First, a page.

An extinct date palm, chronicled in the Bible and the Quran and brought back to life ten years ago, has sprung a offshoots.
Revived from a stockpile of seeds stored in a 2000 year old jar, the Judaean date palm is now flourishing, according to its keepers at the Arava Institute for Environmental Studies at Kibbutz Ketura in Israel.
The date is historically credited as a staple crop in the Kingdom of Judea and this ancient source of food, shelter and shade reportedly spread across the Jordan River valley from the Sea of Galilee in the north to the shores of the Dead Sea in the south.
Recognised as a symbol of good fortune and fabled to have diverse powers - including those of an aphrodisiac, a contraceptive and medical properties purported to fight cancer, malaria and toothache - the Judean date palm was reportedly destroyed by an invading Roman army in 70AD.
A chance discovery of a jar containing the ancient seeds during an excavation in Masada, a mountaintop fortress built over 2,000 years ago on the shore of the Dead Sea, led to its recovery and storage at Bar-Ilan University in Israel.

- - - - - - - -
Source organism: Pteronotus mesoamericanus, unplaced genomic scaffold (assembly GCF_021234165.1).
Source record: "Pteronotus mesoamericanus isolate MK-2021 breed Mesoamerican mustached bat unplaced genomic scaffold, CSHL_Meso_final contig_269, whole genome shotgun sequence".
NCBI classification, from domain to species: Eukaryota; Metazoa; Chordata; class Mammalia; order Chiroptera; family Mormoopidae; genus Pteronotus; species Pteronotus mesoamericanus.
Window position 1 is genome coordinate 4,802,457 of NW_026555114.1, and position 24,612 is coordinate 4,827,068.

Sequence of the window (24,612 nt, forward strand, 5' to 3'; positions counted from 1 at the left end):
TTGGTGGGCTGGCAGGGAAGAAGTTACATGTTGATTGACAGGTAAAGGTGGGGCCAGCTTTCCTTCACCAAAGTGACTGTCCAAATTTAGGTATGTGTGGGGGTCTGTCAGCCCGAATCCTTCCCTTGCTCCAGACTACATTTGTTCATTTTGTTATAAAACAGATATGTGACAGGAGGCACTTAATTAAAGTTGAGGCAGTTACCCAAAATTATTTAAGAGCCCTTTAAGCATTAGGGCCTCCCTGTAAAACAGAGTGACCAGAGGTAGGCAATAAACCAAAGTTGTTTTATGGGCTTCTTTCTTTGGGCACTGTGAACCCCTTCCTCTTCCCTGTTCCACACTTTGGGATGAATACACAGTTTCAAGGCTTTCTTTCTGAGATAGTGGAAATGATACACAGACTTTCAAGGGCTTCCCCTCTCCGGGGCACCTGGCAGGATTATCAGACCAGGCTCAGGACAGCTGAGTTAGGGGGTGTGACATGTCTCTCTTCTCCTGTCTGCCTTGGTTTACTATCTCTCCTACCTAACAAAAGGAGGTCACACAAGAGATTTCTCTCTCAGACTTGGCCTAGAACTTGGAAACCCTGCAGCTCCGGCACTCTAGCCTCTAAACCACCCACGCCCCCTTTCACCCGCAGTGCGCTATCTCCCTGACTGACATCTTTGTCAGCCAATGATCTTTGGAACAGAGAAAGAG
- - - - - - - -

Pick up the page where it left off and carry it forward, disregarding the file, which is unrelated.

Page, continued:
In 2005, botanical researcher Elaine Solowey, director of the Arava Institute decided to plant a few seeds.
After eight weeks, a small green shoot emerged from one seed, producing a sapling and becoming the oldest known tree seed to germinate.
The plant was nicknamed Methuselah, after one of the characters in the Bible.
"He is over three meters [ten feet] tall, he's got a few offshoots, he has flowers, and his pollen is good," Solowey told National Geographic. "We pollinated a female with his pollen, a wild [modern] female, and yeah, he can make dates."
Plans to plant an ancient date grove are next but that would require a female plant from an ancient seed as a mate for Methuselah.
Genetic tests indicate that Methuselah is most closely related to an ancient variety of date palm from Egypt known as Hayany, fitting a legend that claims dates came to Israel with the children of the Exodus, Solowey says.
Methusaleh is reportedly not the oldest plant on earth. In 2012, scientists in Russia grew a plant from 32,000-year-old seeds buried in Siberia.